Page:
she doesn't care_cropped_e

Meanwhile, at the vets, I’m always amazed at how people work so seamlessly together. I expected the art world would be creative by nature, but the vet world strikes me as more fluid, adaptable and kind. I admire the clear and honest communication, the humour, the teamwork,  the lack of ego. I particularly like that in the vet world, women speak, and are heard. Women do, and get results. Words have face value: no one second guesses your agenda because everyone has clear goals: the pursuit of truth; reduction of suffering; compassion. How these things are achieved requires plenty of lateral thinking and creativity…

eight to one_cropped_e

 

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Life zooms on, meanwhile dad remains stuck in a care home in Oxfordshire after breaking his neck, and cannot venture into the wider world. So I started to make linocuts as a visual diary of my life. These are prints I made to comment on what was happening at the time, to pin on the fridge, or on the walls of his room.

RA Schools Lick the Moon_ee

I was lucky enough to be invited to be a print fellow at the Royal Academy Schools last Autumn, so started to make prints about this iconic place: the corridors with elegant arching vaulted ceilings and huge north facing windows lit by moon-like lamps…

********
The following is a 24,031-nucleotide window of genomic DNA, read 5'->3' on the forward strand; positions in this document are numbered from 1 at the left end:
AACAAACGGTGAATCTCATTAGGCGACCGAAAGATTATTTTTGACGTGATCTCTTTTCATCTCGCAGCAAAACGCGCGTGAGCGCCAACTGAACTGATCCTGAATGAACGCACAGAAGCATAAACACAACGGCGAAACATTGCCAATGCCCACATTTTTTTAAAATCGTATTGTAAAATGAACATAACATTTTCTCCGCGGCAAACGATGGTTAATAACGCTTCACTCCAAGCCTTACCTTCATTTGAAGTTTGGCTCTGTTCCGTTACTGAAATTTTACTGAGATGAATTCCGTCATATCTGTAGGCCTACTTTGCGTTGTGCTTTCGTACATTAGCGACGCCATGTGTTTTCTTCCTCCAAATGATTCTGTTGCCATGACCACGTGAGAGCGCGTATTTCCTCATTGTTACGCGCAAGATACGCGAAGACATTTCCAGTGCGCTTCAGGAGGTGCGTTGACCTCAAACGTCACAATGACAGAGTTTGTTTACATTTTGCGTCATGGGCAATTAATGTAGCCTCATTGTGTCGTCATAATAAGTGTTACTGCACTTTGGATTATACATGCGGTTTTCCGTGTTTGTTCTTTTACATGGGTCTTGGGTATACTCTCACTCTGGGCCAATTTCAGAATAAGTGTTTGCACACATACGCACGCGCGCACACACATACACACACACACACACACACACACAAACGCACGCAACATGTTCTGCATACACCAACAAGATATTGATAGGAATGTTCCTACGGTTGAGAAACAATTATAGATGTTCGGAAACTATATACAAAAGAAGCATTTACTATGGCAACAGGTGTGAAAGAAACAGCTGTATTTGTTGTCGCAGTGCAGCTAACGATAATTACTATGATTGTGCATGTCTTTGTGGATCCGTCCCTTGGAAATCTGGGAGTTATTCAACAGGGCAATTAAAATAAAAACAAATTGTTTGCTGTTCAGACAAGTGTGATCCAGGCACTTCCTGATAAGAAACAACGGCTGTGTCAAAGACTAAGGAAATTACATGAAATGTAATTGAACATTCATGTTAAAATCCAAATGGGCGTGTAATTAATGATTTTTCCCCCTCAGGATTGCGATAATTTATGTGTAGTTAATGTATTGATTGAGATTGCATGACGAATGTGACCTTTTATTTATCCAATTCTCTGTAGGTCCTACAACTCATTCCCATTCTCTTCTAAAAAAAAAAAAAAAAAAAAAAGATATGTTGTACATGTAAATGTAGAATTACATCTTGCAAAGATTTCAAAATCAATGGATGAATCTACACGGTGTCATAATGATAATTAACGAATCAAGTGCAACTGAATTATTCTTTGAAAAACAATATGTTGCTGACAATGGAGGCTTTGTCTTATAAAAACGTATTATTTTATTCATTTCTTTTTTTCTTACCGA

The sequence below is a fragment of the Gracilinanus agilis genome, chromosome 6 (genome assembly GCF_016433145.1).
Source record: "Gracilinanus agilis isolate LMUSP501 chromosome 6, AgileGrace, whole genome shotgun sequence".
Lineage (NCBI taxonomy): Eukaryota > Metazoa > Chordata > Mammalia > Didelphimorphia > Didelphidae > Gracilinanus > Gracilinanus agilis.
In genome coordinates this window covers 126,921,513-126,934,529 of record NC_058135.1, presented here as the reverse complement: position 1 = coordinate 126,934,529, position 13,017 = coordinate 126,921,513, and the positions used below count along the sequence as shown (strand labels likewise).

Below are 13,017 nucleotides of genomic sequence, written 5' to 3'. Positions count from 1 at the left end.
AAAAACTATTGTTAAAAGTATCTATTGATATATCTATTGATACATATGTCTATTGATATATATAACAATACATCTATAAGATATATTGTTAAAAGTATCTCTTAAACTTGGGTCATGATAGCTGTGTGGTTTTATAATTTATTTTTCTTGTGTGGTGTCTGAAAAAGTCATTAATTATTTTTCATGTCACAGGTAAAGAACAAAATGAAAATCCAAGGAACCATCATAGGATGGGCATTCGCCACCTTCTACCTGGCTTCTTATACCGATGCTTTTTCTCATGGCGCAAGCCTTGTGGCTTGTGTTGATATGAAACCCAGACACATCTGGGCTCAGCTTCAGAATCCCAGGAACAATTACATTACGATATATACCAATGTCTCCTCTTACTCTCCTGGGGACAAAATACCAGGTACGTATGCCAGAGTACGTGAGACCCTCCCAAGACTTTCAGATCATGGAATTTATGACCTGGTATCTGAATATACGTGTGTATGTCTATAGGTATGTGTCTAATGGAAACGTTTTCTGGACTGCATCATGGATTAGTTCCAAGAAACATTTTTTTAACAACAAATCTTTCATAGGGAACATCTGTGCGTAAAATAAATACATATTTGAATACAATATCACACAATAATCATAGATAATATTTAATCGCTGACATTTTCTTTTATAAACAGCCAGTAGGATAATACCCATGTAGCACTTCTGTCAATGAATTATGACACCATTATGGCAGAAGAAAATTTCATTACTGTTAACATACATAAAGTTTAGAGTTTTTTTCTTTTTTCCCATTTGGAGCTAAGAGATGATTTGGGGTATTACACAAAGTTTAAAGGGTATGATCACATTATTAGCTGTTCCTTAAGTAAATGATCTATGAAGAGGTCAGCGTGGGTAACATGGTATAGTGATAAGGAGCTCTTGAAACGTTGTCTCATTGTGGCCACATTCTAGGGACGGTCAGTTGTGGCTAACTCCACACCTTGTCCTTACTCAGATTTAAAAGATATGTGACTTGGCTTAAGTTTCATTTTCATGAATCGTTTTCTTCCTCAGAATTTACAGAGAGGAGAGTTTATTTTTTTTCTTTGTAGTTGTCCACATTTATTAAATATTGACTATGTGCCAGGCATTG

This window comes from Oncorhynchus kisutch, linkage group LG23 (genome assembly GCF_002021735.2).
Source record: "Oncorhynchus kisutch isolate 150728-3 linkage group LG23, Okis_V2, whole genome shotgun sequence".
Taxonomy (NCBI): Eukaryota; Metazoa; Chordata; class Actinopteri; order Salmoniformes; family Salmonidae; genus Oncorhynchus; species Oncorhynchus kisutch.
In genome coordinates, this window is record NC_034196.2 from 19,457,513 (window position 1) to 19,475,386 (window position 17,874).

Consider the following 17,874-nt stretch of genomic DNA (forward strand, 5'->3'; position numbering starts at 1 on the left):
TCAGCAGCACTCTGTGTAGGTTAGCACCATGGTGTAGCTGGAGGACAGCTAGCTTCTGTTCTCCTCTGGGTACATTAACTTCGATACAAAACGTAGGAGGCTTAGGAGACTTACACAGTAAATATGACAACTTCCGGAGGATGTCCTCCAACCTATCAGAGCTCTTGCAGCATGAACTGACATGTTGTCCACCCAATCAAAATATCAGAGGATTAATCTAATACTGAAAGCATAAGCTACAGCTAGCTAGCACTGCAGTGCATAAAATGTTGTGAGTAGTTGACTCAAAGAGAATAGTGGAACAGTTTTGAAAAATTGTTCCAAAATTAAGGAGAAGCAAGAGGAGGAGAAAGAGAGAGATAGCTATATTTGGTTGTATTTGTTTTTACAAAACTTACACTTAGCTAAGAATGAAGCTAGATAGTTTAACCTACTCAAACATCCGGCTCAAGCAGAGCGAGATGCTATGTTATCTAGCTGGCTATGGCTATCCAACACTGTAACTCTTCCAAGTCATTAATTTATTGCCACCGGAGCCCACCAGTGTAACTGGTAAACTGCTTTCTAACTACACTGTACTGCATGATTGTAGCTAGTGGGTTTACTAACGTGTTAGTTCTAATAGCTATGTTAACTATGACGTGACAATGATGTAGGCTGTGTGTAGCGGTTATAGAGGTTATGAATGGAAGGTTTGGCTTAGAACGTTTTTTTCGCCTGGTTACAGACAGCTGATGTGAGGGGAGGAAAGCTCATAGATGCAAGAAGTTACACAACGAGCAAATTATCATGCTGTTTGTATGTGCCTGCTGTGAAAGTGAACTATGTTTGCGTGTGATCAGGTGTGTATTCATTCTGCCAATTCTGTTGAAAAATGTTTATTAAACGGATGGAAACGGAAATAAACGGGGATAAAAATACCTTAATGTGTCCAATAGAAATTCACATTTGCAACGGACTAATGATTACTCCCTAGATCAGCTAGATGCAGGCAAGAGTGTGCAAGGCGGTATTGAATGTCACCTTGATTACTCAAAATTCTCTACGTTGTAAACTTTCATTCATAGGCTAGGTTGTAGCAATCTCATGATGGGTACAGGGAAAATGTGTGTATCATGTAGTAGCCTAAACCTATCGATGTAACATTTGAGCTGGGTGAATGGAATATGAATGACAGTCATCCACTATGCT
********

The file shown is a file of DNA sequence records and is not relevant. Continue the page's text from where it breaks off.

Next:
RA Life Room Heads_ee

…the life drawing room with a collection of impressive casts of Roman and Greek busts…

RA Life Room Statues_ee

…I put myself into all the prints like a sort of old-fashioned selfie, and added some arms to Venus, with a cell phone, just to bring her back to the present day.

RA Life Room Skeletons_ee

The schools have a fabulous chef called Sephy who feeds everyone til they are rolling with contentment. I will never forget the pork chop that was bigger than my face and reminded me of a map of Africa.

RA Schools More Meat Than I Can Eat_ee

The print room itself has a beautiful old Columbian press that I tried to make an etching of. In fact, as my linocuts are better than my etchings, here is a linocut of me trying to make an etching.

RA Schools Columbian Press_ee

In January I went to Malaysia and Singapore with my mum, who dramatically declared it her last supper.

Fried Carrot Cake_ee

In reality we had at least 20 last suppers, and ate a lot!

Mobile Zombies Malaysia_ee

The current mobile phone obsession seems to spill into our daily lives, and I found myself increasingly surrounded by phone zone silence.

Mobile Zombies_ee

Normally I don’t mind, but sometimes it seems so ridiculous to see people dripping wet after having been for a swim, standing like statues in front of this portable screen. This is the changing room of the London Fields Lido, my favourite pool in the world.

Cried Eyes Out_ee

When I started this series, I was really sad about many things, including how little I can do to change my dad’s mobility.

Wolf Blossom Mist_ee

I don’t know what the future holds, but I feel that we carry our burdens with us: sometimes they feel heavy, but sometimes they help us fly.